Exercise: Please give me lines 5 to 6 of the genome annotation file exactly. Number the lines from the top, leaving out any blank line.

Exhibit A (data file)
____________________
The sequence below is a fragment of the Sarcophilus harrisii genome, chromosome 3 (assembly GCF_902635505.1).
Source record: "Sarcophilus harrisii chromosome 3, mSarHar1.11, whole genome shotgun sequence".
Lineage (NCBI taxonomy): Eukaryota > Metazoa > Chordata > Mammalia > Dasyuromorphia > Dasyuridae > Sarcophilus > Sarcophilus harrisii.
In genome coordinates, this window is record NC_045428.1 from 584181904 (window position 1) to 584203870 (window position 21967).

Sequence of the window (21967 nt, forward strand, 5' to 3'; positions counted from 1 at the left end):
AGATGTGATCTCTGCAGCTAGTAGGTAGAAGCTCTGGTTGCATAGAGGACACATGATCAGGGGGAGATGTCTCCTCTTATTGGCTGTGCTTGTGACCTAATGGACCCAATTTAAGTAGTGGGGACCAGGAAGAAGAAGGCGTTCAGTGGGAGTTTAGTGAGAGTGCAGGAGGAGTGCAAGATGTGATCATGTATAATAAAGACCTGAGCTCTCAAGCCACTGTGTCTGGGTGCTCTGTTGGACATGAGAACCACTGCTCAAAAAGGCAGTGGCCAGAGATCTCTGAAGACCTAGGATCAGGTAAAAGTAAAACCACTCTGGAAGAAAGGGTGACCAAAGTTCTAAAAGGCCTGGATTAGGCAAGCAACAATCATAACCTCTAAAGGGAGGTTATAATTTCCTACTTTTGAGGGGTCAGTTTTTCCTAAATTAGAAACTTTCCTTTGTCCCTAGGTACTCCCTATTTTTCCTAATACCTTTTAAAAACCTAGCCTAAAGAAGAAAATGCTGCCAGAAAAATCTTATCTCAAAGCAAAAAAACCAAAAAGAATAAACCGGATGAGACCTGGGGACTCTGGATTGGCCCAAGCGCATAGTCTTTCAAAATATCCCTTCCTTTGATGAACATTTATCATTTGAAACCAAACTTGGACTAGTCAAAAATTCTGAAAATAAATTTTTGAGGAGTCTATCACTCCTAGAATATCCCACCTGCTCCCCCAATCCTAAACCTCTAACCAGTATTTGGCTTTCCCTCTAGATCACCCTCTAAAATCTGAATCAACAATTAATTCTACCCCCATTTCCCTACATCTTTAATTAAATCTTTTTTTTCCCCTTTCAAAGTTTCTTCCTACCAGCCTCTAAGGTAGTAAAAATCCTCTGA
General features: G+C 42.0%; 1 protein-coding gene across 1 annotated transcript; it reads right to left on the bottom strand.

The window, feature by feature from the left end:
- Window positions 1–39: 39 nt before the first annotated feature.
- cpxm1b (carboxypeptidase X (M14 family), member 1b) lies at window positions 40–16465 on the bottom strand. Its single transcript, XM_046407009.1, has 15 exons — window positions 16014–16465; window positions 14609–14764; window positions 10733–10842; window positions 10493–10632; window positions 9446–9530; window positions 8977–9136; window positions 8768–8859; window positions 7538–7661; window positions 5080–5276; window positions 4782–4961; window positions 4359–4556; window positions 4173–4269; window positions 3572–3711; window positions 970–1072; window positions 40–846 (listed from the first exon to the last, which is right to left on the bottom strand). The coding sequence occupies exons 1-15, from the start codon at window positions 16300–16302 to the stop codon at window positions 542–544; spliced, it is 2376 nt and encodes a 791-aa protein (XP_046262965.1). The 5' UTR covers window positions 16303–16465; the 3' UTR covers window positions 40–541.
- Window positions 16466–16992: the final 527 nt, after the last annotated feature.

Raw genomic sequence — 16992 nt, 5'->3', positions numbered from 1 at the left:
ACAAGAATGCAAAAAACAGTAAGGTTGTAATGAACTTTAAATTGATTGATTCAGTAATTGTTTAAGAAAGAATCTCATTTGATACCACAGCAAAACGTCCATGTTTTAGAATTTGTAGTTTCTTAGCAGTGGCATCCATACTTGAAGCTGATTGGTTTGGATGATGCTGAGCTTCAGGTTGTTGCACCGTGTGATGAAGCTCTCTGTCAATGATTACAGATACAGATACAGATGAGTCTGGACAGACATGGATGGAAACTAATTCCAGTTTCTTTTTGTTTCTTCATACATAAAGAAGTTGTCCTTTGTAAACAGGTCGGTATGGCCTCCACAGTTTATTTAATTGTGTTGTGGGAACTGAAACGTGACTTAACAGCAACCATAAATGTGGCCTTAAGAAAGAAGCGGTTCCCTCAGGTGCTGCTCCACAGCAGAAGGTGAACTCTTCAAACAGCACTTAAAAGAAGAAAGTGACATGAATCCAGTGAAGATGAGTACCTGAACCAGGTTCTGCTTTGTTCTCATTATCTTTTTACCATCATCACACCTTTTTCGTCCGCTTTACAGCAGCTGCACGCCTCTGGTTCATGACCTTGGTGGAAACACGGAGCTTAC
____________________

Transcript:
Sequence of the window (21967 nt, forward strand, 5' to 3'; positions counted from 1 at the left end):
AGATGTGATCTCTGCAGCTAGTAGGTAGAAGCTCTGGTTGCATAGAGGACACATGATCAGGGGGAGATGTCTCCTCTTATTGGCTGTGCTTGTGACCTAATGGACCCAATTTAAGTAGTGGGGACCAGGAAGAAGAAGGCGTTCAGTGGGAGTTTAGTGAGAGTGCAGGAGGAGTGCAAGATGTGATCATGTATAATAAAGACCTGAGCTCTCAAGCCACTGTGTCTGGGTGCTCTGTTGGACATGAGAACCACTGCTCAAAAAGGCAGTGGCCAGAGATCTCTGAAGACCTAGGATCAGGTAAAAGTAAAACCACTCTGGAAGAAAGGGTGACCAAAGTTCTAAAAGGCCTGGATTAGGCAAGCAACAATCATAACCTCTAAAGGGAGGTTATAATTTCCTACTTTTGAGGGGTCAGTTTTTCCTAAATTAGAAACTTTCCTTTGTCCCTAGGTACTCCCTATTTTTCCTAATACCTTTTAAAAACCTAGCCTAAAGAAGAAAATGCTGCCAGAAAAATCTTATCTCAAAGCAAAAAAACCAAAAAGAATAAACCGGATGAGACCTGGGGACTCTGGATTGGCCCAAGCGCATAGTCTTTCAAAATATCCCTTCCTTTGATGAACATTTATCATTTGAAACCAAACTTGGACTAGTCAAAAATTCTGAAAATAAATTTTTGAGGAGTCTATCACTCCTAGAATATCCCACCTGCTCCCCCAATCCTAAACCTCTAACCAGTATTTGGCTTTCCCTCTAGATCACCCTCTAAAATCTGAATCAACAATTAATTCTACCCCCATTTCCCTACATCTTTAATTAAATCTTTTTTTTCCCCTTTCAAAGTTTCTTCCTACCAGCCTCTAAGGTAGTAAAAATCCTCTGA